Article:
A company is looking to hire a worker out of n applicants, and the company knows that one of the applicants is the best. The company interviews the applicants individually, and after each interview, it must decide whether to hire the applicant or keep looking. If the company decides to hire an applicant, it can no longer interview other applicants. The goal is to maximize the probability of hiring the best worker.
Let's assume that the best worker is the k-th applicant in the list, where k is unknown. If the company stops and hires the k-th applicant, the expected value of the decision is k/n. On the other hand, if the company continues to interview the next applicant, the expected value of the decision is (k+1)/(n+1). With these values, you can derive the expected value for continuing the search and compare that against the expected value of stopping the search (selecting the current candidate).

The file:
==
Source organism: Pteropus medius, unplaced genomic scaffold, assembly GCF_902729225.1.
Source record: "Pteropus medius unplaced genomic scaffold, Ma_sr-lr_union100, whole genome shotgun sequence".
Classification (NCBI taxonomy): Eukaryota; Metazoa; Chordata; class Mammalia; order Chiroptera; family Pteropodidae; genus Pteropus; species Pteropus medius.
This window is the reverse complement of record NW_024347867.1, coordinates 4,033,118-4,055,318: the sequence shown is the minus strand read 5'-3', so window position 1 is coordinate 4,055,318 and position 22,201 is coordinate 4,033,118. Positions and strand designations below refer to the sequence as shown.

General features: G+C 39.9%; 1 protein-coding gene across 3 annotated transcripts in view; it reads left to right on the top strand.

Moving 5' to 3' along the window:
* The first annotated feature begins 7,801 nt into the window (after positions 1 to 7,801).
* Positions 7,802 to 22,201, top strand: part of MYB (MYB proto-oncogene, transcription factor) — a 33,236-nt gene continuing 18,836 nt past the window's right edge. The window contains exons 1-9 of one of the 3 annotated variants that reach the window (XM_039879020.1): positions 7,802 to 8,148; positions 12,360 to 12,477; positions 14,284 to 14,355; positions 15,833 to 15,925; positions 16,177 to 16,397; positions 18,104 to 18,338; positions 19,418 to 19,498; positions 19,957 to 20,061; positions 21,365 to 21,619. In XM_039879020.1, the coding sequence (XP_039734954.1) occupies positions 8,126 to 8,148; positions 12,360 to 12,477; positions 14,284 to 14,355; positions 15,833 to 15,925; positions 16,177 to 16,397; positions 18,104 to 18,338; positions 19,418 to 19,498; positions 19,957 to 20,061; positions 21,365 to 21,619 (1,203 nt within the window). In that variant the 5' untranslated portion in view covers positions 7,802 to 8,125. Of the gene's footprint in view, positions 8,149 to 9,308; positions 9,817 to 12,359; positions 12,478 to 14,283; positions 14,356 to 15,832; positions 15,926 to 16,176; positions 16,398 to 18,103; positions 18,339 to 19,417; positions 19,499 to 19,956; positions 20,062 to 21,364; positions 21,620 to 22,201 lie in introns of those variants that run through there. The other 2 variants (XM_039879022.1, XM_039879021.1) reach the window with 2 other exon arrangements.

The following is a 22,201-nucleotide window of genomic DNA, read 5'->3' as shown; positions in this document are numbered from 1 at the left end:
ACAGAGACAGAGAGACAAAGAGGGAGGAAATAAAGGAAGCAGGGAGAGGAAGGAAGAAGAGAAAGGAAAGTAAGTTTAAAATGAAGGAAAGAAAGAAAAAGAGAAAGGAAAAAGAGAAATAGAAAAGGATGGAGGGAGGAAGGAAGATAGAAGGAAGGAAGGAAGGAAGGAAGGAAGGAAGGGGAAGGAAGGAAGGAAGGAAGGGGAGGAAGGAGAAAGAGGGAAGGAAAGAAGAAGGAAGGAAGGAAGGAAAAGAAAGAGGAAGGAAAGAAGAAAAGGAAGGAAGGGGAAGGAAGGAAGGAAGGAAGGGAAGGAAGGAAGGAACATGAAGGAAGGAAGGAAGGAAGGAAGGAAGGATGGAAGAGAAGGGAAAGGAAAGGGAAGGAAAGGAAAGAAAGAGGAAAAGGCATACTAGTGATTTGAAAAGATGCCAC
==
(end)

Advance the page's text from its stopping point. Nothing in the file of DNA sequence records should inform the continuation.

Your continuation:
The optimal solution to the hiring problems ends up being this:
Reject the first n/e applicants, where n is the total number of applicants and e is the natural logarithm. Then stop at the first applicant who is better than every applicant that has been interviewed so far. If you get to the last candidate and you haven't selected anyone, choose the last candidate.
For large values of n, the probability of selecting the top candidate is about 37% with this method. Of course, this is a toy example, and the constraints in the problem rarely hold (especially not when hiring employees). But it's an interesting way to reason about a class of problems.